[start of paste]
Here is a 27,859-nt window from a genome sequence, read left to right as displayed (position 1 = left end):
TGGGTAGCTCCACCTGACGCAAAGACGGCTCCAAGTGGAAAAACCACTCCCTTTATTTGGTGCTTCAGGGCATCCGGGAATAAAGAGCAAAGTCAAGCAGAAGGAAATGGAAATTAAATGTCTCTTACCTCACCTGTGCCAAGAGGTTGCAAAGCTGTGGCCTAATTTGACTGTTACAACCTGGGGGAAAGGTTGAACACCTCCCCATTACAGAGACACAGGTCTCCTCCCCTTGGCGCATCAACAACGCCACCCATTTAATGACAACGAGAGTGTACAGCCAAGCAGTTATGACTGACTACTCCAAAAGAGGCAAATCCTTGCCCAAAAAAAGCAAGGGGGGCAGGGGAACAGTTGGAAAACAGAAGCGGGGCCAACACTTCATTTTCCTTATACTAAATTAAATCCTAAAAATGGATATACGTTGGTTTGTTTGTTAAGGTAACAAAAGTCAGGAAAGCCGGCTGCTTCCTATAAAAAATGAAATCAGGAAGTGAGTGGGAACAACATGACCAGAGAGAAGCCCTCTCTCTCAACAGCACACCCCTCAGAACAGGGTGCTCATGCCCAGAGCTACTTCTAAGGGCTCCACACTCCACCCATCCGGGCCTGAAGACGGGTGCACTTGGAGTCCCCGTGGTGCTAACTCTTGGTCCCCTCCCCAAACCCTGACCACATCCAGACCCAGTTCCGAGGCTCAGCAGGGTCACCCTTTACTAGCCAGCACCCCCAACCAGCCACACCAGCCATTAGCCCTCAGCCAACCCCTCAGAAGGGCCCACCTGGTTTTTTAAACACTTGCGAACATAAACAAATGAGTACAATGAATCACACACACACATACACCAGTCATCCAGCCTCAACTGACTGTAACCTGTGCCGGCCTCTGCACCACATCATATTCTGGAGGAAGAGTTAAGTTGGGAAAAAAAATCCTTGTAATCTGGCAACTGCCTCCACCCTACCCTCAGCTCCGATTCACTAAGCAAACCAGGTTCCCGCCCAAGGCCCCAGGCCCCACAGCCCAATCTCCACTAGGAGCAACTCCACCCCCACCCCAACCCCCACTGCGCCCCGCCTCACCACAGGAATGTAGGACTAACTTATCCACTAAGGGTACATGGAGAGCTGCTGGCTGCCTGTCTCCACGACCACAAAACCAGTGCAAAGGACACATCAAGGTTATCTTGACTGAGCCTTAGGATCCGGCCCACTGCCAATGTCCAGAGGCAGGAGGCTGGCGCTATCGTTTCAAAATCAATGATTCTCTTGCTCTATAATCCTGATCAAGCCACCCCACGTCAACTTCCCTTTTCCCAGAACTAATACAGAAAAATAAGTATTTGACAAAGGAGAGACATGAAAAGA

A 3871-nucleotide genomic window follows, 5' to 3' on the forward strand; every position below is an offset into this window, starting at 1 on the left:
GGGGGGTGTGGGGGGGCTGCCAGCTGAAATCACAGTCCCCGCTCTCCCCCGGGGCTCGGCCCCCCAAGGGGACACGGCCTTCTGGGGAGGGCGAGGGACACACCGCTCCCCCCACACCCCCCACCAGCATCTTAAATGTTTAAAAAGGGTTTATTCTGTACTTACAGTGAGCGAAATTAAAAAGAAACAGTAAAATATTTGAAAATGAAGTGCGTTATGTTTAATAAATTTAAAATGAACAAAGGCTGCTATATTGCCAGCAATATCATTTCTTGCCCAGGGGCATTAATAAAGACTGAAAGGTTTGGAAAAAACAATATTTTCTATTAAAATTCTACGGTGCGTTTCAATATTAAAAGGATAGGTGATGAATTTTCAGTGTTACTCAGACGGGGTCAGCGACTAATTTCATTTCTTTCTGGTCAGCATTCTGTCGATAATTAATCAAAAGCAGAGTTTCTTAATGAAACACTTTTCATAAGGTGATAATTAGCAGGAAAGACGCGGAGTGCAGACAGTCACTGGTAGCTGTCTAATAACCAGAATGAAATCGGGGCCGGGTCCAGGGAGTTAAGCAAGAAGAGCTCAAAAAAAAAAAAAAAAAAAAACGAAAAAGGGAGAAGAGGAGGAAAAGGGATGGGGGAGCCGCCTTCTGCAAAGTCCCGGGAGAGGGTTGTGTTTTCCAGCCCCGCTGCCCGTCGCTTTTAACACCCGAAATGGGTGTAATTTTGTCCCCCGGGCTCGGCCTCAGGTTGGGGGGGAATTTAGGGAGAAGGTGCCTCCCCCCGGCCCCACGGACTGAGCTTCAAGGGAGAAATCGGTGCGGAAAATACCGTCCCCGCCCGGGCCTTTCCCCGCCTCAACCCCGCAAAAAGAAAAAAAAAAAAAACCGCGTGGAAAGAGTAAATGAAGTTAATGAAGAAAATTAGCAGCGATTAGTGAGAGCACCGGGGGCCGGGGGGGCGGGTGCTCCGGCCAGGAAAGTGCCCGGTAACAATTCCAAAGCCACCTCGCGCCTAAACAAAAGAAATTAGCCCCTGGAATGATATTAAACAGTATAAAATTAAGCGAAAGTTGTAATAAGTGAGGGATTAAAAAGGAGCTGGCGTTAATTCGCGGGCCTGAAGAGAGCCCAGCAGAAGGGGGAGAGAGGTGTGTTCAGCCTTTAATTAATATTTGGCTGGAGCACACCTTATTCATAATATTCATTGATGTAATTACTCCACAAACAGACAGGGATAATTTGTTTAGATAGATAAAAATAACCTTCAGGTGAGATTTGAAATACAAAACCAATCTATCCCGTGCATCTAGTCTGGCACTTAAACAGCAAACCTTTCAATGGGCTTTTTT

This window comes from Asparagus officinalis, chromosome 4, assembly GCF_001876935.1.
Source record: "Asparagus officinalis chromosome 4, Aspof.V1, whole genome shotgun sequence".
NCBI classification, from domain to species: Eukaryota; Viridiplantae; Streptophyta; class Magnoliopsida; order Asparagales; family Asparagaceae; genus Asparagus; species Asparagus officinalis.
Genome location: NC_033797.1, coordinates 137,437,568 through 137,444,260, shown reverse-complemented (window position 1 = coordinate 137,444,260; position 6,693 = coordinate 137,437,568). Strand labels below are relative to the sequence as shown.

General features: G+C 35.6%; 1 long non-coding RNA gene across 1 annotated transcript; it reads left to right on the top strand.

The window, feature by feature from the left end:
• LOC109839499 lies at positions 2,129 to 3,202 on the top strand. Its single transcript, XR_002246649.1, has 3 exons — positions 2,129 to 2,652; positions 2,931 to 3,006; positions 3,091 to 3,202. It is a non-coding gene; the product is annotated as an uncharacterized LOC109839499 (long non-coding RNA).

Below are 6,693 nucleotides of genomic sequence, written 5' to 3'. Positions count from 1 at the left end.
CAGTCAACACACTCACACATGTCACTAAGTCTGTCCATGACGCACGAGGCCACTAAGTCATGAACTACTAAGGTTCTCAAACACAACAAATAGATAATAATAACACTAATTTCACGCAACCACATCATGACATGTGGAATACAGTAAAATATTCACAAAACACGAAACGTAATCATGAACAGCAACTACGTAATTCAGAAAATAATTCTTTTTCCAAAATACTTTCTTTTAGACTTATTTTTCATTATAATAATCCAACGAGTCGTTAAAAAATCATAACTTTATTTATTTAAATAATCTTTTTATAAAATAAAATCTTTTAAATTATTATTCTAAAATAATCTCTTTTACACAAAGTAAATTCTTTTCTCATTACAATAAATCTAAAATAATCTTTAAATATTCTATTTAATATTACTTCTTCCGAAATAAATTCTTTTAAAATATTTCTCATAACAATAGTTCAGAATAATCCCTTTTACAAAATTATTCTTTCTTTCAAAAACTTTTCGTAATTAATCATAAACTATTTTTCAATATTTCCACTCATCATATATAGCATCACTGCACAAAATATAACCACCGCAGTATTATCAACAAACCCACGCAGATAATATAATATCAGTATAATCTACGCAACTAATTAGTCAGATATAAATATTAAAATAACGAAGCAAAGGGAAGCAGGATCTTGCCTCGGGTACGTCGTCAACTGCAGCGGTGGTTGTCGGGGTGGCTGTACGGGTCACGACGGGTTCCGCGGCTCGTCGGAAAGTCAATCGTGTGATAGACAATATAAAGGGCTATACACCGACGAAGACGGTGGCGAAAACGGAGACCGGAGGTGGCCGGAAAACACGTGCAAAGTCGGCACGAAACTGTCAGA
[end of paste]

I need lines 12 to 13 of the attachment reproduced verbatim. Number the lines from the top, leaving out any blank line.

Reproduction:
Below are 6,693 nucleotides of genomic sequence, written 5' to 3'. Positions count from 1 at the left end.
CAGTCAACACACTCACACATGTCACTAAGTCTGTCCATGACGCACGAGGCCACTAAGTCATGAACTACTAAGGTTCTCAAACACAACAAATAGATAATAATAACACTAATTTCACGCAACCACATCATGACATGTGGAATACAGTAAAATATTCACAAAACACGAAACGTAATCATGAACAGCAACTACGTAATTCAGAAAATAATTCTTTTTCCAAAATACTTTCTTTTAGACTTATTTTTCATTATAATAATCCAACGAGTCGTTAAAAAATCATAACTTTATTTATTTAAATAATCTTTTTATAAAATAAAATCTTTTAAATTATTATTCTAAAATAATCTCTTTTACACAAAGTAAATTCTTTTCTCATTACAATAAATCTAAAATAATCTTTAAATATTCTATTTAATATTACTTCTTCCGAAATAAATTCTTTTAAAATATTTCTCATAACAATAGTTCAGAATAATCCCTTTTACAAAATTATTCTTTCTTTCAAAAACTTTTCGTAATTAATCATAAACTATTTTTCAATATTTCCACTCATCATATATAGCATCACTGCACAAAATATAACCACCGCAGTATTATCAACAAACCCACGCAGATAATATAATATCAGTATAATCTACGCAACTAATTAGTCAGATATAAATATTAAAATAACGAAGCAAAGGGAAGCAGGATCTTGCCTCGGGTACGTCGTCAACTGCAGCGGTGGTTGTCGGGGTGGCTGTACGGGTCACGACGGGTTCCGCGGCTCGTCGGAAAGTCAATCGTGTGATAGACAATATAAAGGGCTATACACCGACGAAGACGGTGGCGAAAACGGAGACCGGAGGTGGCCGGAAAACACGTGCAAAGTCGGCACGAAACTGTCAGA